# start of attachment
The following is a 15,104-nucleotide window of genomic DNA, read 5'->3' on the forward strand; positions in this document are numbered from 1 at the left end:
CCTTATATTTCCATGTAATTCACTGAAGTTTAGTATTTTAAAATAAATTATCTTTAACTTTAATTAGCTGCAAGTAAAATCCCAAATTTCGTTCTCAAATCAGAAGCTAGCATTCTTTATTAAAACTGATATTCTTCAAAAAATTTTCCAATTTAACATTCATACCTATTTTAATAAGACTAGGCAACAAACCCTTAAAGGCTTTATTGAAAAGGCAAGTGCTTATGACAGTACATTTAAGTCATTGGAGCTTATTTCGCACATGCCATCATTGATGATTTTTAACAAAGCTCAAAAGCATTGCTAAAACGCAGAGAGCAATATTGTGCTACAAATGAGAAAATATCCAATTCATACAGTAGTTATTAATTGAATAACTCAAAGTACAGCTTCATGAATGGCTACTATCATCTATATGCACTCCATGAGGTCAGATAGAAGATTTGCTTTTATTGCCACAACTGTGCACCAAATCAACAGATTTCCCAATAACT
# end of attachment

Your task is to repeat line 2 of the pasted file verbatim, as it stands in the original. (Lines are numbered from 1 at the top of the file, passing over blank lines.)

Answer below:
CCTTATATTTCCATGTAATTCACTGAAGTTTAGTATTTTAAAATAAATTATCTTTAACTTTAATTAGCTGCAAGTAAAATCCCAAATTTCGTTCTCAAATCAGAAGCTAGCATTCTTTATTAAAACTGATATTCTTCAAAAAATTTTCCAATTTAACATTCATACCTATTTTAATAAGACTAGGCAACAAACCCTTAAAGGCTTTATTGAAAAGGCAAGTGCTTATGACAGTACATTTAAGTCATTGGAGCTTATTTCGCACATGCCATCATTGATGATTTTTAACAAAGCTCAAAAGCATTGCTAAAACGCAGAGAGCAATATTGTGCTACAAATGAGAAAATATCCAATTCATACAGTAGTTATTAATTGAATAACTCAAAGTACAGCTTCATGAATGGCTACTATCATCTATATGCACTCCATGAGGTCAGATAGAAGATTTGCTTTTATTGCCACAACTGTGCACCAAATCAACAGATTTCCCAATAACT